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'It Won't Be One Size Fits All' - Maine CDC Cautious About Trump Admin's New Guidelines

Robert F. Bukaty
Two men chat at a safe distance in South Portland, Maine, Wednesday, April 8, 2020.

The Trump administration has released guidelines for states to reopen their economies and loosen social distancing orders related to the coronavirus pandemic. During a daily press briefing Friday, Maine Center for Disease Control Director Dr. Nirav Shah said the guidelines provide a framework for Maine, but many questions need to be answered moving forward.

As Dr. Shah fielded questions about the Trump administration's document, he compared it to a skeleton.

"It appears to be a good conversation starter. But really, truly, like all skeletons, it really does need a lot more meat on the bones."

The guidelines recommend states reopen in three phases based on several criteria, including a downward trend in COVID-19 cases for 14 days. Asked whether that was an adequate time frame to safely loosen restrictions, Shah said he recently discussed that question with his counterparts in other states.

"The short answer is that we're not sure yet. In some states, in some areas of those states, 14 days may in fact be the right call. But for others that are more populous, have a higher population density, it's not likely to be."

Similarly, Shah said there may be variations in where and how Maine loosens restrictions within the state because of regional differences in the severity of outbreaks.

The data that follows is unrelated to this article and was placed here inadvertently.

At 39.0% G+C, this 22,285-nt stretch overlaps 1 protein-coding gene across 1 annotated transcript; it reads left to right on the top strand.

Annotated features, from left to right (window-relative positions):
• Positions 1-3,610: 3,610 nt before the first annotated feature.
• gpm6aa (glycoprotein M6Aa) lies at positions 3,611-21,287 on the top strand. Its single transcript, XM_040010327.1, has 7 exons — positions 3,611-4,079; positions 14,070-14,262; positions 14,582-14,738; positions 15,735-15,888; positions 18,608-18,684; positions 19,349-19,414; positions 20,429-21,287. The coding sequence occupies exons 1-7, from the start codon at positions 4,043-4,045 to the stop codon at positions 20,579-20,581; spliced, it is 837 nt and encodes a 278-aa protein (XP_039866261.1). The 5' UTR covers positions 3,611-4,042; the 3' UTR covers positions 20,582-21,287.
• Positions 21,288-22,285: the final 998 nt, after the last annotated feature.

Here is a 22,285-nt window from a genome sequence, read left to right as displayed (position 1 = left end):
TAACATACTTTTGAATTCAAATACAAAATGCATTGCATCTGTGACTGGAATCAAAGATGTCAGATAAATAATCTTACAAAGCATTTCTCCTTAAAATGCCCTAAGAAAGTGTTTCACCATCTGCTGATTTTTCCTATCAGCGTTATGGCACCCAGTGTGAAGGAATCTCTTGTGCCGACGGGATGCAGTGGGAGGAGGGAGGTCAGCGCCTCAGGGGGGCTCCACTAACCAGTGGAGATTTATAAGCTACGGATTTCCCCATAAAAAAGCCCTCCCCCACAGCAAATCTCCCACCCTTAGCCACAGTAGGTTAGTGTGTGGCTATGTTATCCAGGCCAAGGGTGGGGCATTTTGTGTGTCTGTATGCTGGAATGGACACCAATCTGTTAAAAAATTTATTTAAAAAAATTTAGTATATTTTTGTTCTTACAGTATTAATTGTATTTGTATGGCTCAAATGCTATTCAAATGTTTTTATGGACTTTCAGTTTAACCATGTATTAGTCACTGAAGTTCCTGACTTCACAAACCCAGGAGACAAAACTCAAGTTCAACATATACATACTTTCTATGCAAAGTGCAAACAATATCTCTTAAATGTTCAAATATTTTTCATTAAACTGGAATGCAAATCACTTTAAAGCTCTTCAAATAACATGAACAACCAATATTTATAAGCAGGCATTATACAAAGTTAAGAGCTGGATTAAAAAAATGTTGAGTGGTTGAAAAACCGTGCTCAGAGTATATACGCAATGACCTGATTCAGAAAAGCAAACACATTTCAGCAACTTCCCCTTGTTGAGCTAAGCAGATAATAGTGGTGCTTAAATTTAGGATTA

"And that will be informed by the scientific and epidemiological differences. It won't be one size fits all."

Another criteria to reopen states is expanded testing. Currently, the CDC lab in Augusta can run about 3,000 tests, which Shah says is not enough.

"Expanded testing looks like going up several notches on the volume dial with each and every one of the testing platforms that's currently being used."

To expand testing at the CDC lab, Shah says Maine is reliant on the federal government to release more testing supplies. He says commercial labs could also help boost capacity. The two other platforms that need to be expanded are rapid tests and antibody tests, which Shah says the state is currently researching.

Originally published 5:41 p.m. Friday April 17, 2020

Correction: The CDC lab in Augusta can run 3,000 tests, not 3,000 tests per day.